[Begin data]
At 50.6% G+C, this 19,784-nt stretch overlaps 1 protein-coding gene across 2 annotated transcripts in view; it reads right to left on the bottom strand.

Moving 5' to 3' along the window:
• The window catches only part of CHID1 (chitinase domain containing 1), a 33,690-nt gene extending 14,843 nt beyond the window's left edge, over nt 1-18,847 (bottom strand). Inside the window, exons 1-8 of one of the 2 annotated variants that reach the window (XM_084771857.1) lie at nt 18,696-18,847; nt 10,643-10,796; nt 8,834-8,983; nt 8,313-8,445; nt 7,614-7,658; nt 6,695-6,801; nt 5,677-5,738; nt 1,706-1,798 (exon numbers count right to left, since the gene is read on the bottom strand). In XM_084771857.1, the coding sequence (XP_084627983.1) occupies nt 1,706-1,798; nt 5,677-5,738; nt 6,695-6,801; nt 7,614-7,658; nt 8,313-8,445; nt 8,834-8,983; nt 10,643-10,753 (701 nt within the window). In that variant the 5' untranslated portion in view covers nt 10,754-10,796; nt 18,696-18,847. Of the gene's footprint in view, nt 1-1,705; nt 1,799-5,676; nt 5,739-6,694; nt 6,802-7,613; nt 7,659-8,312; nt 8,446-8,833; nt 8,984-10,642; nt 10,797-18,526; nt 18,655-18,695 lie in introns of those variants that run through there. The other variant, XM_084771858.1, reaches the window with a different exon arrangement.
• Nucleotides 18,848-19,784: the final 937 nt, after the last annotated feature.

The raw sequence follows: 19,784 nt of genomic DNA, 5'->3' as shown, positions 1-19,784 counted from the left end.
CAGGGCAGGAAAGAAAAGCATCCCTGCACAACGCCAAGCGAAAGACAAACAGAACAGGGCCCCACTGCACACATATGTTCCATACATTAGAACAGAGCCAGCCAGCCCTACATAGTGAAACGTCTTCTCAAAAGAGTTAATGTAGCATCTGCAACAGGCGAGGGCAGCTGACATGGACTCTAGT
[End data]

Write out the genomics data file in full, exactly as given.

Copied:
At 50.6% G+C, this 19,784-nt stretch overlaps 1 protein-coding gene across 2 annotated transcripts in view; it reads right to left on the bottom strand.

Moving 5' to 3' along the window:
• The window catches only part of CHID1 (chitinase domain containing 1), a 33,690-nt gene extending 14,843 nt beyond the window's left edge, over nt 1-18,847 (bottom strand). Inside the window, exons 1-8 of one of the 2 annotated variants that reach the window (XM_084771857.1) lie at nt 18,696-18,847; nt 10,643-10,796; nt 8,834-8,983; nt 8,313-8,445; nt 7,614-7,658; nt 6,695-6,801; nt 5,677-5,738; nt 1,706-1,798 (exon numbers count right to left, since the gene is read on the bottom strand). In XM_084771857.1, the coding sequence (XP_084627983.1) occupies nt 1,706-1,798; nt 5,677-5,738; nt 6,695-6,801; nt 7,614-7,658; nt 8,313-8,445; nt 8,834-8,983; nt 10,643-10,753 (701 nt within the window). In that variant the 5' untranslated portion in view covers nt 10,754-10,796; nt 18,696-18,847. Of the gene's footprint in view, nt 1-1,705; nt 1,799-5,676; nt 5,739-6,694; nt 6,802-7,613; nt 7,659-8,312; nt 8,446-8,833; nt 8,984-10,642; nt 10,797-18,526; nt 18,655-18,695 lie in introns of those variants that run through there. The other variant, XM_084771858.1, reaches the window with a different exon arrangement.
• Nucleotides 18,848-19,784: the final 937 nt, after the last annotated feature.

The raw sequence follows: 19,784 nt of genomic DNA, 5'->3' as shown, positions 1-19,784 counted from the left end.
CAGGGCAGGAAAGAAAAGCATCCCTGCACAACGCCAAGCGAAAGACAAACAGAACAGGGCCCCACTGCACACATATGTTCCATACATTAGAACAGAGCCAGCCAGCCCTACATAGTGAAACGTCTTCTCAAAAGAGTTAATGTAGCATCTGCAACAGGCGAGGGCAGCTGACATGGACTCTAGT